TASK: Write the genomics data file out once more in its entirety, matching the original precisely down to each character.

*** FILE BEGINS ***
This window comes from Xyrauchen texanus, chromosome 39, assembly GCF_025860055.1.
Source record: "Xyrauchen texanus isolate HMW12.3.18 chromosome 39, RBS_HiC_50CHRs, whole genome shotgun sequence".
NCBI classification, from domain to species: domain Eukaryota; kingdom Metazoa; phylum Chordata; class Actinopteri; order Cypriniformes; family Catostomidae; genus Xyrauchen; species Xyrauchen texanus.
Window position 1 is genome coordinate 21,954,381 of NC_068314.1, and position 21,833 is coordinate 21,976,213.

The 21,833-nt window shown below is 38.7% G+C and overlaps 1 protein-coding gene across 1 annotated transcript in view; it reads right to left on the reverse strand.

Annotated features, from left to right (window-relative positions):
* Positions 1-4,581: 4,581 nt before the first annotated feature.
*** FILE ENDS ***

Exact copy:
This window comes from Xyrauchen texanus, chromosome 39, assembly GCF_025860055.1.
Source record: "Xyrauchen texanus isolate HMW12.3.18 chromosome 39, RBS_HiC_50CHRs, whole genome shotgun sequence".
NCBI classification, from domain to species: domain Eukaryota; kingdom Metazoa; phylum Chordata; class Actinopteri; order Cypriniformes; family Catostomidae; genus Xyrauchen; species Xyrauchen texanus.
Window position 1 is genome coordinate 21,954,381 of NC_068314.1, and position 21,833 is coordinate 21,976,213.

The 21,833-nt window shown below is 38.7% G+C and overlaps 1 protein-coding gene across 1 annotated transcript in view; it reads right to left on the reverse strand.

Annotated features, from left to right (window-relative positions):
* Positions 1-4,581: 4,581 nt before the first annotated feature.